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    Schwartzstein, Joshua, and Andrei Shleifer. 2013. “An Activity-Generating Theory of Regulation.” Journal of Law and Economics 56 (1): 1-38. Abstract

    We propose an activity-generating theory of regulation. When courts make errors, tort litigation becomes unpredictable and as such imposes risk on firms, thereby discouraging entry, innovation, and other socially desirable activity. When social returns to innovation are higher than private returns, it may pay the society to generate some information ex ante about how risky firms are, and to impose safety standards based on that information. In some situations, compliance with such standards should entirely preempt tort liability; in others, it should merely reduce penalties. By reducing litigation risk, this type of regulation can raise welfare.

    Hanson, Samuel, Andrei Shleifer, Jeremy C Stein, and Robert W Vishny. 2015. “Banks as patient fixed-income investors.” Journal of Financial Economics 117 (3): 449-469. Abstract

    We examine the business model of traditional commercial banks when they compete with shadow banks. While both types of intermediaries create safe “money-like” claims, they go about this in different ways. Traditional banks create money-like claims by holding illiquid fixed-income assets to maturity, and they rely on deposit insurance and costly equity capital to support this strategy. This strategy allows bank depositors to remain “sleepy”: they do not have to pay attention to transient fluctuations in the market value of bank assets. In contrast, shadow banks create money-like claims by giving their investors an early exit option requiring the rapid liquidation of assets. Thus, traditional banks have a stable source of funding, while shadow banks are subject to runs and fire-sale losses. In equilibrium, traditional banks have a comparative advantage at holding fixed-income assets that have only modest fundamental risk but are illiquid and have substantial transitory price volatility, whereas shadow banks tend to hold relatively liquid assets.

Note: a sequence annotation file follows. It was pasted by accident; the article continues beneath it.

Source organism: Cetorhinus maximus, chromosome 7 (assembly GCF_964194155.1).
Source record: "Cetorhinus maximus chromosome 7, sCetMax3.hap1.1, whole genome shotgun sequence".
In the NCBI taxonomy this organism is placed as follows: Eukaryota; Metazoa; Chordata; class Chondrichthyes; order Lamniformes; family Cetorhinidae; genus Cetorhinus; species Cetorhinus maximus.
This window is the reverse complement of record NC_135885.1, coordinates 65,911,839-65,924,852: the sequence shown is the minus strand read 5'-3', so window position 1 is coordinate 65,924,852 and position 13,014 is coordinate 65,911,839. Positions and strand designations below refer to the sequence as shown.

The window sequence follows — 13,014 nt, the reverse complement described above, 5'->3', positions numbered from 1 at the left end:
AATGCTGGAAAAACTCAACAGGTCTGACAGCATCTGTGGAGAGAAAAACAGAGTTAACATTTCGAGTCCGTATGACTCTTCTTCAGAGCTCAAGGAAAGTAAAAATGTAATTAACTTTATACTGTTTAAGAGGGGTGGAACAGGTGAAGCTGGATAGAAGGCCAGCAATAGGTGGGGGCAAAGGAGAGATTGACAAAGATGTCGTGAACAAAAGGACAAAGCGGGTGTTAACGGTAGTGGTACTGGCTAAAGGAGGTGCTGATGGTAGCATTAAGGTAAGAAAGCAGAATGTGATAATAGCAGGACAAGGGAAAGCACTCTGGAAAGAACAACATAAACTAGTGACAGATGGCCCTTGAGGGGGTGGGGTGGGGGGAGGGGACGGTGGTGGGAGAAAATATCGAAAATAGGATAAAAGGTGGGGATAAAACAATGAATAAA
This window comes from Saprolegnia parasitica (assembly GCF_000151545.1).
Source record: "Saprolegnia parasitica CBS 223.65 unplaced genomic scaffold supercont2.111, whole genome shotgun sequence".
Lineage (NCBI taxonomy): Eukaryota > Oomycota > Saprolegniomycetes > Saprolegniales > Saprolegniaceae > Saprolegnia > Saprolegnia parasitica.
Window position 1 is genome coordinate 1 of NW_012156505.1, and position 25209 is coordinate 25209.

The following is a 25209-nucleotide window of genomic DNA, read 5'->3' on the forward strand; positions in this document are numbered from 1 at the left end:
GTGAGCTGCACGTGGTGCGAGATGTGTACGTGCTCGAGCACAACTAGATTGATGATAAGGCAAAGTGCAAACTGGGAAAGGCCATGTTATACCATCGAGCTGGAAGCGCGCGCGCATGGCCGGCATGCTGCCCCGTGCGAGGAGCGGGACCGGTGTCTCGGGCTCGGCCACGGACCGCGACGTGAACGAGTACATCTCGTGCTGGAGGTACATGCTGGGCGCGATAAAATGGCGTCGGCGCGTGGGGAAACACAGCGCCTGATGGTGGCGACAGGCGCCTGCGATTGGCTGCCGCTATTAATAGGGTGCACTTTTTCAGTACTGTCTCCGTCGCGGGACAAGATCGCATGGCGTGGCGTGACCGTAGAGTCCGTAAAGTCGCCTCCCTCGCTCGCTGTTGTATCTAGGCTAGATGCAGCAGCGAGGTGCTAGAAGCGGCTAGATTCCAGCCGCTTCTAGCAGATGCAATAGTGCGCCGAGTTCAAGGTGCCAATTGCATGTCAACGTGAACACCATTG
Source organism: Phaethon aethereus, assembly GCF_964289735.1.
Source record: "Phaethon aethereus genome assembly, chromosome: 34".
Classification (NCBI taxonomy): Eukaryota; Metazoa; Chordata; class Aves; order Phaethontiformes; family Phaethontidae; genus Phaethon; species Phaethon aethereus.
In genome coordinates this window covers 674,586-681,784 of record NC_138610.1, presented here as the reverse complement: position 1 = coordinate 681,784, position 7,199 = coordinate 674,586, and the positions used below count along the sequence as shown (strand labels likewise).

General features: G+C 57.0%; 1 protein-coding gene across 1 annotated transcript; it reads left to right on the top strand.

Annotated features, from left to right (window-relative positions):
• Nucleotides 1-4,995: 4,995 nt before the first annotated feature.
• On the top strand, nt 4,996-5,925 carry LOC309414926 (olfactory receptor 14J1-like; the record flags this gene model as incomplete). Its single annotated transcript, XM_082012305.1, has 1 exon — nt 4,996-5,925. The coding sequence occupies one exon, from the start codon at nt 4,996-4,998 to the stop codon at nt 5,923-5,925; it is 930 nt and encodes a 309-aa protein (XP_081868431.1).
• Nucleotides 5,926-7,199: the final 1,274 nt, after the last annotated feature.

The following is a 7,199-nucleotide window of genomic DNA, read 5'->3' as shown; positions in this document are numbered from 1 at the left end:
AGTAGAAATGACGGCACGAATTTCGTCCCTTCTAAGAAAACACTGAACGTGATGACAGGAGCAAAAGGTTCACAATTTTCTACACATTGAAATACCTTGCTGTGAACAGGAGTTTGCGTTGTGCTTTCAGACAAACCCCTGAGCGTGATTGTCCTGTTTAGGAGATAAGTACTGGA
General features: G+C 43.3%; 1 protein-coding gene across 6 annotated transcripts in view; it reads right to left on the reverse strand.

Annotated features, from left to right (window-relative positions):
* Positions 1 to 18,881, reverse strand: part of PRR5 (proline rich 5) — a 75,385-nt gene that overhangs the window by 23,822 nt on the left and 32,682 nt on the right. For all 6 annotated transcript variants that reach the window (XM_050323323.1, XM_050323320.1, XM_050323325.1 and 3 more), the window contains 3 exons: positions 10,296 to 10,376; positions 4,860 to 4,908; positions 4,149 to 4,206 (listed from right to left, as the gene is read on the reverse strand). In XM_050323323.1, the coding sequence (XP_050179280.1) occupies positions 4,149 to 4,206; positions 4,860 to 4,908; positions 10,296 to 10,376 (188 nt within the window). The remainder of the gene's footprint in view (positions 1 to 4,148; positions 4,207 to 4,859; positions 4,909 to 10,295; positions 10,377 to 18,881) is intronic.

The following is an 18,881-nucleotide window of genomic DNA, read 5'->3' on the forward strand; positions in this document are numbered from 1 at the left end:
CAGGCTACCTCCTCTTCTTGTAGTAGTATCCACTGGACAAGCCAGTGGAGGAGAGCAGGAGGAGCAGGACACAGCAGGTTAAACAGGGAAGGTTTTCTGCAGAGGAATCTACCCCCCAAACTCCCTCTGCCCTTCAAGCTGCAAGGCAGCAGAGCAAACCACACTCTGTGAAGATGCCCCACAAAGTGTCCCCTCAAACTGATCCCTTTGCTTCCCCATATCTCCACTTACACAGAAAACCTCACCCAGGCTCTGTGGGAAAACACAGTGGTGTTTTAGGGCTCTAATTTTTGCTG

Bordalo, Pedro, Katie Coffman, Nicola Gennaioli, and Andrei Shleifer. 2019. “Beliefs about Gender.” American Economic Review 109 (3): 739-773. Abstract
    We conduct laboratory experiments that explore how gender stereotypes shape beliefs about ability of oneself and others in different categories of knowledge. The data reveal two patterns. First, men’s and women’s beliefs about both oneself and others exceed observed ability on average, particularly in difficult tasks. Second, overestimation of ability by both men and women varies across categories. To understand these patterns, we develop a model that separates gender stereotypes from mis-estimation of ability related to the difficulty of the task. We find that stereotypes contribute to gender gaps in self-confidence, assessments of others, and behavior in a cooperative game.

    Biography

    Andrei Shleifer is John L. Loeb Professor of Economics at Harvard University. He holds an undergraduate degree from Harvard and a Ph.D. from MIT. Before coming to Harvard in 1991, he has taught at Princeton and the Chicago Business School. Shleifer has worked in the areas of comparative corporate governance, law and finance, behavioral finance, as well as institutional economics. He has published seven books, including The Grabbing Hand (with Robert Vishny), Inefficient Markets: An Introduction to Behavioral Finance, and A Crisis of Beliefs: Investor Psychology...

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    Biography and CV

    Brief Biography

     

    Andrei Shleifer is John L. Loeb Professor of Economics at Harvard University. He holds an undergraduate degree from Harvard and a Ph.D. from MIT. Before coming to Harvard in 1991, he has taught at Princeton and the Chicago Business School. Shleifer has worked in the areas of comparative corporate governance, law and finance, behavioral finance, as well as institutional economics. He has published seven books, including The Grabbing Hand (with Robert Vishny), Inefficient Markets: An...

    Read more about Biography and CV

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